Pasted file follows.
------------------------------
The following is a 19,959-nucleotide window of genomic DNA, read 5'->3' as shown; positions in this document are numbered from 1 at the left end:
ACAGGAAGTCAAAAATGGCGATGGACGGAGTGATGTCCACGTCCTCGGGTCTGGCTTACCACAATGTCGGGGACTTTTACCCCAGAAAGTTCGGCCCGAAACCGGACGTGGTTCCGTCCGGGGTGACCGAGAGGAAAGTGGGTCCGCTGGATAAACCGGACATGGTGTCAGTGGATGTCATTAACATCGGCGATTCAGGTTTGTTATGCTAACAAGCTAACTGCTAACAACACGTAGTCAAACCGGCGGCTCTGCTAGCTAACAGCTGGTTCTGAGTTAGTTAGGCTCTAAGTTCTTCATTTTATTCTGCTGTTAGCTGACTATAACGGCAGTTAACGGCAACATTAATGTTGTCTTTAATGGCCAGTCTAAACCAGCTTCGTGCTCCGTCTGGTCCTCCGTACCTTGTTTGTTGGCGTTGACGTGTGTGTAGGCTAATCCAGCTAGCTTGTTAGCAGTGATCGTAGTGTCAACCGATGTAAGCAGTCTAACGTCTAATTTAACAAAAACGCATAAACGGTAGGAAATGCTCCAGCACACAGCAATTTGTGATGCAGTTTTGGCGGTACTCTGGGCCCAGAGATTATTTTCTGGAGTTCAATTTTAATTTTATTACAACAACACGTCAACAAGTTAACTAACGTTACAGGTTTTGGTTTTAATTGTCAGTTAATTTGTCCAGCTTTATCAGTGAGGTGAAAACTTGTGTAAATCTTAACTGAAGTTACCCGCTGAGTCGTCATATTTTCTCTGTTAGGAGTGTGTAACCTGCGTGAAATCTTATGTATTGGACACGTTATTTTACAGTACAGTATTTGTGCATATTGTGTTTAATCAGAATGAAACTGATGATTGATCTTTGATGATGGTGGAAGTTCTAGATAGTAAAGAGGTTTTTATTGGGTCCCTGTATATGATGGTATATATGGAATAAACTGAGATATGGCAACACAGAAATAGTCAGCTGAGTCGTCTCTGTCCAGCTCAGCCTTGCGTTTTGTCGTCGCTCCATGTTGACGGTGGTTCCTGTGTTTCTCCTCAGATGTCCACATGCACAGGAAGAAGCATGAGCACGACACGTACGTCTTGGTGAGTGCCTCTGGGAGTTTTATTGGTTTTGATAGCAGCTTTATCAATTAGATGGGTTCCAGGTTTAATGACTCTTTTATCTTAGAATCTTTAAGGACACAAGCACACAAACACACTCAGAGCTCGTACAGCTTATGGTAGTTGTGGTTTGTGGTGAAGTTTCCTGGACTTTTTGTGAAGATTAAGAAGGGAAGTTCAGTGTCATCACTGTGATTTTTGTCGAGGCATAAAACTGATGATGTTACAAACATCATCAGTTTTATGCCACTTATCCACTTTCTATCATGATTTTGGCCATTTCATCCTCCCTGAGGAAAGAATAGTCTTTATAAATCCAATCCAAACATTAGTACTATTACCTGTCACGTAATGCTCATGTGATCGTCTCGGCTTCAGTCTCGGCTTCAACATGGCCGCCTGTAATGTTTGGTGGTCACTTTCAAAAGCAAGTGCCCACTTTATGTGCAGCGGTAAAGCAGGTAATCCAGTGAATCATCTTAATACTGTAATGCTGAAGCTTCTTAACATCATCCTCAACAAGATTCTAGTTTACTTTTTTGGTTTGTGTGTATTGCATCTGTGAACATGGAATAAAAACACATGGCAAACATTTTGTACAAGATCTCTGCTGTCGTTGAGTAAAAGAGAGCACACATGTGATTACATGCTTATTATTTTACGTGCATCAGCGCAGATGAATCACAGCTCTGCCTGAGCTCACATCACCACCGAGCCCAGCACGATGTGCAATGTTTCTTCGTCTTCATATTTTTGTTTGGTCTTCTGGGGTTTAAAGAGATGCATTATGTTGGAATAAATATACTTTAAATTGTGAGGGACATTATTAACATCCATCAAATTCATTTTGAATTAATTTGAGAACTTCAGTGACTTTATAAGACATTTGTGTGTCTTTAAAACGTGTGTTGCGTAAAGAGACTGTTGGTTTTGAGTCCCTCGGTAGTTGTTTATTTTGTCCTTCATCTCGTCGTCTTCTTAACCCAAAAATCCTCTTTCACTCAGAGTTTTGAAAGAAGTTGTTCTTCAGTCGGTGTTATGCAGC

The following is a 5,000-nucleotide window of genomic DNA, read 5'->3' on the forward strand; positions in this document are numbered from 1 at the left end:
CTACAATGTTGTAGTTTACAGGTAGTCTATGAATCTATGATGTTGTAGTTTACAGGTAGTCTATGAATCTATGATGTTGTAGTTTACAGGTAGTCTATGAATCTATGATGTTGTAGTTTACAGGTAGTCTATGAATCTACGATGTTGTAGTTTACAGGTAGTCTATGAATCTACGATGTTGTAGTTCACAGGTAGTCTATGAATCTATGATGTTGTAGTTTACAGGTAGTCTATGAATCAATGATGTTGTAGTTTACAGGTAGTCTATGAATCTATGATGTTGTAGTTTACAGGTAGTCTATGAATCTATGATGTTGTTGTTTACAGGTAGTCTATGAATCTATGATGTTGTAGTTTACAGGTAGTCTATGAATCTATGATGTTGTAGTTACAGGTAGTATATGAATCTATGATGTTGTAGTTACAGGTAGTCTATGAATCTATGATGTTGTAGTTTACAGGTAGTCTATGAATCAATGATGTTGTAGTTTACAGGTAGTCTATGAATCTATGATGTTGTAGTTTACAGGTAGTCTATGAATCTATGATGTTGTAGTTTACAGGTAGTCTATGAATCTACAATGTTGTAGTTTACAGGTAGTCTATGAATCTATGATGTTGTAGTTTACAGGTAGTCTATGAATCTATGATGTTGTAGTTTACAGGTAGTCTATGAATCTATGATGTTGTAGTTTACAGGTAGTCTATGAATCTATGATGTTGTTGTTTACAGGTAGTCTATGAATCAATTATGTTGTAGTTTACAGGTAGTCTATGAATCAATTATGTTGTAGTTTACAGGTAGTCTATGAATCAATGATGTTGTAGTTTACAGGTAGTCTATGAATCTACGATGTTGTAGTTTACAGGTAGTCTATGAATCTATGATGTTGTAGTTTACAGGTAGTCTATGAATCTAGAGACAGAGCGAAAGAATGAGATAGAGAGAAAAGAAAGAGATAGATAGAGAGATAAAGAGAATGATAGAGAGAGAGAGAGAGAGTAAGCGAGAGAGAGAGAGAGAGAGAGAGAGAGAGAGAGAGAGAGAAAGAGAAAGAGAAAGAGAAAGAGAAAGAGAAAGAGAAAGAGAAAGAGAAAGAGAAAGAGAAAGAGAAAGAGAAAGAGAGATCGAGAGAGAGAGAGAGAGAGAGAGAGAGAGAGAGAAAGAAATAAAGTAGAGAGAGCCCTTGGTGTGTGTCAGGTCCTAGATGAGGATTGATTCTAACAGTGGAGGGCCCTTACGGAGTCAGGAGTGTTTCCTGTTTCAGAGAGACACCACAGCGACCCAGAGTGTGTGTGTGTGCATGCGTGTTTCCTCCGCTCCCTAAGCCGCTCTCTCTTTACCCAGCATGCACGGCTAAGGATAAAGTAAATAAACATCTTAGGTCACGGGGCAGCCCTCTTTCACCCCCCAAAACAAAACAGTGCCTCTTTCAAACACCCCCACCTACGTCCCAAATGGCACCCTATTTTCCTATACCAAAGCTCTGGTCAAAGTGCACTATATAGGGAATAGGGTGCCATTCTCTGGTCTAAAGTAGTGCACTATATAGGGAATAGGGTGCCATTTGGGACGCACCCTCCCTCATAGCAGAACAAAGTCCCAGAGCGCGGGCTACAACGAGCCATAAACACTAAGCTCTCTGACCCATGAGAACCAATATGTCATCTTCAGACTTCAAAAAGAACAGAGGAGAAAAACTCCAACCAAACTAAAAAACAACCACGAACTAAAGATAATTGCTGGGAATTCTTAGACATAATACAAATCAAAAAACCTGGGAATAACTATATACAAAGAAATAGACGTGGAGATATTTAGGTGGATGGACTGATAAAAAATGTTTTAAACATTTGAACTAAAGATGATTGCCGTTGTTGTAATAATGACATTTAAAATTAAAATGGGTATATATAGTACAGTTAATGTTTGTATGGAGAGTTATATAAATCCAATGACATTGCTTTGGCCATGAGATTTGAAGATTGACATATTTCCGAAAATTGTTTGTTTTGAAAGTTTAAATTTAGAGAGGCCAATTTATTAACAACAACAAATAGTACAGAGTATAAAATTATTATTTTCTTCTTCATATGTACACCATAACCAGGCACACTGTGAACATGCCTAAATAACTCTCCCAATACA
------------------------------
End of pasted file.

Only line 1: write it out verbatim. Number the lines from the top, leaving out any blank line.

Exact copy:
The following is a 19,959-nucleotide window of genomic DNA, read 5'->3' as shown; positions in this document are numbered from 1 at the left end: